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Malawi government hints at redesigning Fisp

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Amid fears of prolonged dry spells in Malawi as well as declining living conditions across the country, government is considering changing the targeting criteria for the Farm Input Subsidy program (Fisp) with irrigation farmers as an alternative.

If implemented, this will be the first time government will revisit the targeting criteria for a programme that has in recent times been a subject to criticism from both the donor community and technocrats.

Minister of Agriculture, Irrigation and Water Development Allan Chiyembekeza said considering the effects of the dry spell in the Southern Region, redesigning the programme is a possibility.

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His sentiments come at a time when 110,420 hectares out of Blantyre Agricultural Development Division (ADD)’s available 394,207 hectares of arable land have been affected by the dry spell. Blantyre ADD comprises seven districts namely; Thyolo, Mulanje, Phalombe, Blantyre, Chiradzulu, Mwanza and Neno.

About 302,337 farming households from the ADD have also started experiencing the effects of the dry spell as their crops, especially maize, are wilting and according to officials, could completely dry before maturity if the rains do not come in the next five days.

Most smallholder farmers had already applied fertiliser which they obtained under the heavily subsidised Fisp to their fields, and there are fears this fertiliser has gone to waste.

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Asked if the development will push government towards reviewing its multi-billion kwacha programme, Chiyembekeza — who this week inspected crops in the affected areas—said redesigning the programme could be a possibility.

“I think we need to accept that there is need to redesign the programme so that emphasis should be redirected from rain fed agriculture to irrigation farming, but the cabinet has the full responsibility to make those adjustments and come up with the way forward on Fisp,” said Chiyembekeza.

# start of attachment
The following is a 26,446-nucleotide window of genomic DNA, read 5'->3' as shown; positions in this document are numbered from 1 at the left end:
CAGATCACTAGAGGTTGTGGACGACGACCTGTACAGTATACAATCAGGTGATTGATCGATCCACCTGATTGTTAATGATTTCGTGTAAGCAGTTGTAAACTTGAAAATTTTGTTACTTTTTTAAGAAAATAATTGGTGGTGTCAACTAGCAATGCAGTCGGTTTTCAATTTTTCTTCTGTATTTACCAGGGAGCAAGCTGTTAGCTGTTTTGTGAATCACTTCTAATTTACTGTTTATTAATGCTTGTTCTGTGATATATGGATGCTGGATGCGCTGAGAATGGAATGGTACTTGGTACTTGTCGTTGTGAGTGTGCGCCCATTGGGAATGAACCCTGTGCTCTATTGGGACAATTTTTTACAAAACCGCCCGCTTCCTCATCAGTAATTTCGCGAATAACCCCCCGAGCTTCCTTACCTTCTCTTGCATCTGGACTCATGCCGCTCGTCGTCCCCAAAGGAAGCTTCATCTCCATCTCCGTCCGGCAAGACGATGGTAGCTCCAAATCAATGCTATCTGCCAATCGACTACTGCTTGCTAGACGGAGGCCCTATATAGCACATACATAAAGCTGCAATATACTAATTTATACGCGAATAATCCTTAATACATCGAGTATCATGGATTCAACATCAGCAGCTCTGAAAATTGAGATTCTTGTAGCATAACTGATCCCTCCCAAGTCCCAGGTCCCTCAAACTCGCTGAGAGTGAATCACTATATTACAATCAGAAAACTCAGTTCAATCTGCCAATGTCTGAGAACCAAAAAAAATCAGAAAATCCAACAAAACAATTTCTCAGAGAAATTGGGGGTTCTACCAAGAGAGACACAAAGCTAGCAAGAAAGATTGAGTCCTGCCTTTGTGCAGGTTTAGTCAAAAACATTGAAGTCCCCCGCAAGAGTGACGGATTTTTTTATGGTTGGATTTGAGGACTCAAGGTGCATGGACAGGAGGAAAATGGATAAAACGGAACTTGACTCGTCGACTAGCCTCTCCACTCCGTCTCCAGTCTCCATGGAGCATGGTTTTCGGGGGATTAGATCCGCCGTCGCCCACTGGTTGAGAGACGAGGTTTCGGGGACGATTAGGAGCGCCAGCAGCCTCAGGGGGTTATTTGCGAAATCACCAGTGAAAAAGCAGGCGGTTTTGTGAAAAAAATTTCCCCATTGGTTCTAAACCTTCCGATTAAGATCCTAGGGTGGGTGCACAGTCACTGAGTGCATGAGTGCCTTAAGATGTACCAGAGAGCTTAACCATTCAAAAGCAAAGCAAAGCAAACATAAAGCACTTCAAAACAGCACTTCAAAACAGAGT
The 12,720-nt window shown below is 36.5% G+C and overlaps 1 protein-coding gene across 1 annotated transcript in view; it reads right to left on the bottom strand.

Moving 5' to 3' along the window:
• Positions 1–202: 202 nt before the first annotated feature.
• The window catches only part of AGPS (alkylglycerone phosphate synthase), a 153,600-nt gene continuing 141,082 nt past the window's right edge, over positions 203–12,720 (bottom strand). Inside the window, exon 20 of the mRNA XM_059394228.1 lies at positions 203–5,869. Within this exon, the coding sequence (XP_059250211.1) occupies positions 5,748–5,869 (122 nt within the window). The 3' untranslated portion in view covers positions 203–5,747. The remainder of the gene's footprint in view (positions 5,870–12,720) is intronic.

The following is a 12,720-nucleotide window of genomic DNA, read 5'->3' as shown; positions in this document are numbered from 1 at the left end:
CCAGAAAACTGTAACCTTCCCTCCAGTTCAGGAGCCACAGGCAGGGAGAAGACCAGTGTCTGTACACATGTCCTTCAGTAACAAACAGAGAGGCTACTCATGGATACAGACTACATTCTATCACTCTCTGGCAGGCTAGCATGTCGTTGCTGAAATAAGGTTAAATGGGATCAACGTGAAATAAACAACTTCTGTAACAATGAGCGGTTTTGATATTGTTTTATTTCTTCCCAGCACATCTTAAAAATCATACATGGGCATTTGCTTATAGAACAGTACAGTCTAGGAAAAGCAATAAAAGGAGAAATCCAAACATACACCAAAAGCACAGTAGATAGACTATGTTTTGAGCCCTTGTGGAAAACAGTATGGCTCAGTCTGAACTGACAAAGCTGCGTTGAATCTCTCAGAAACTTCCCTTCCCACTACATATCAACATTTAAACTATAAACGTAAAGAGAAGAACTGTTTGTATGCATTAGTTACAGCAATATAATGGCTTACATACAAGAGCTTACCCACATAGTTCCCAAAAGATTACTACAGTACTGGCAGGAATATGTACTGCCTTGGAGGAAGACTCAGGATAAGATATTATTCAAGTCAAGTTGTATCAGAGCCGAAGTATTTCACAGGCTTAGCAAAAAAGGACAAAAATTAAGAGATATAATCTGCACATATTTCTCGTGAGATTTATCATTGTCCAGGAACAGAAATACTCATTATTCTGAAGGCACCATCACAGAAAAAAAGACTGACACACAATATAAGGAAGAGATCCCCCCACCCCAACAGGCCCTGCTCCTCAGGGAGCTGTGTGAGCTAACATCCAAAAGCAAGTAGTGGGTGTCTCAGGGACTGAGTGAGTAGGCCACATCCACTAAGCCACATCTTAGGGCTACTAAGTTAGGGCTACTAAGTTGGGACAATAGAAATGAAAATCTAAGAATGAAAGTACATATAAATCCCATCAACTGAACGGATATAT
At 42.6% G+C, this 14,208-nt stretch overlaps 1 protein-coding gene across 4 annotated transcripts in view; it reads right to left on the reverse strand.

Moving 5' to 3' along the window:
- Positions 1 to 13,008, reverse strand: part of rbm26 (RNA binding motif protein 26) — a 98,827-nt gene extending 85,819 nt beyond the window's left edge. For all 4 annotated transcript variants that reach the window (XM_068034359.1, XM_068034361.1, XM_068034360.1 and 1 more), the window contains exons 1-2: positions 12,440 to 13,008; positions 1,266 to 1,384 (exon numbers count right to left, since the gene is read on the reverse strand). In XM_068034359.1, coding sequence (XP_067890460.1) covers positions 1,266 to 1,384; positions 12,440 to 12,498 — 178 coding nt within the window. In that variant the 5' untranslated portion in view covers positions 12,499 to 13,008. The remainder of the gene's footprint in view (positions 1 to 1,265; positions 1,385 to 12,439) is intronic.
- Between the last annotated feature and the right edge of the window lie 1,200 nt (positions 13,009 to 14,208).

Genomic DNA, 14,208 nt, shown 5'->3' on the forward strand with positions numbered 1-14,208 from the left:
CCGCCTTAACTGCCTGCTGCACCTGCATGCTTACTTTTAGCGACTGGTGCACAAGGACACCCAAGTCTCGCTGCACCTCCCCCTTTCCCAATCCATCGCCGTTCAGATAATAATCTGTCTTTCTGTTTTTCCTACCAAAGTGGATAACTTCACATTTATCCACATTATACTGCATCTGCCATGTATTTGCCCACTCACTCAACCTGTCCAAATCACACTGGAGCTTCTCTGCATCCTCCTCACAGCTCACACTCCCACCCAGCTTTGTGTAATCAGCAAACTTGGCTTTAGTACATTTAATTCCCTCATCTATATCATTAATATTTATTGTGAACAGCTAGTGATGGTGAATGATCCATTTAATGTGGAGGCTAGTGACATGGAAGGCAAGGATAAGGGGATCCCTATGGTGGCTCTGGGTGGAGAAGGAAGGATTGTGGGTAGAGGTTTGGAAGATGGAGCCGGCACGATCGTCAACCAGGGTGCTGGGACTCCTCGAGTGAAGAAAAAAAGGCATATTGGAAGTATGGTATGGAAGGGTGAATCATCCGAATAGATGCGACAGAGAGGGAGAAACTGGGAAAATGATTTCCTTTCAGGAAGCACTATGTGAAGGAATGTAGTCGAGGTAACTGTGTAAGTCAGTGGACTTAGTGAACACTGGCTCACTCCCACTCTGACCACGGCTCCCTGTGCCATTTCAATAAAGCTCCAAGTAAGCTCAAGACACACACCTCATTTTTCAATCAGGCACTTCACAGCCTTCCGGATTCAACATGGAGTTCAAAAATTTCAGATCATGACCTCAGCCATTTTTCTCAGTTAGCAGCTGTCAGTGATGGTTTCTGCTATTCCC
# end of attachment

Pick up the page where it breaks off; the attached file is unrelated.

Chiyembekeza also admitted that most people in the country are really facing a food crisis and advised people to change their eating habits.

“Looking at how most of our crops are faring in our fields, it is obvious that even if the rains come, they will be too weak to pick up again so I would like to advise that we need to preserve what we have, if we were eating thrice a day, maybe it is high time we started eating twice,” he said.

He also blamed the looming hunger on natural causes especially the erratic rains saying the only way to curb the challenge in the near future is to start investing in irrigation farming and crop diversification.

Chiyembekeza also emphasised on the need for those affected but yet to apply their Fisp fertiliser to hold on until next season and of course not to replant the grain but other drought tolerant crops such as cassava and sweet potatoes.

Meanwhile, District Agriculture Development Officer (DADO) for Phalombe, Osmund Chapotola has warned that 95 percent of the planted crops in the district could be destroyed if the rains fail to resume by end this month.

He also said crops in the district were also attacked by armyworms thereby increasing the food challenge the district is bound to face.

“The crop situation in this district is really bad as this year we have only managed to receive about 130.6 milimetres of rainfall in eight rainy days as compared to the same period last year which saw the district receiving over 600 milimetres of rainfall in 24 rainy days,” he said.

Currently, Admarc depots that have become major sources of the staple food for people are failing to meet the growing demand. But Admarc officials insist the country has enough food.

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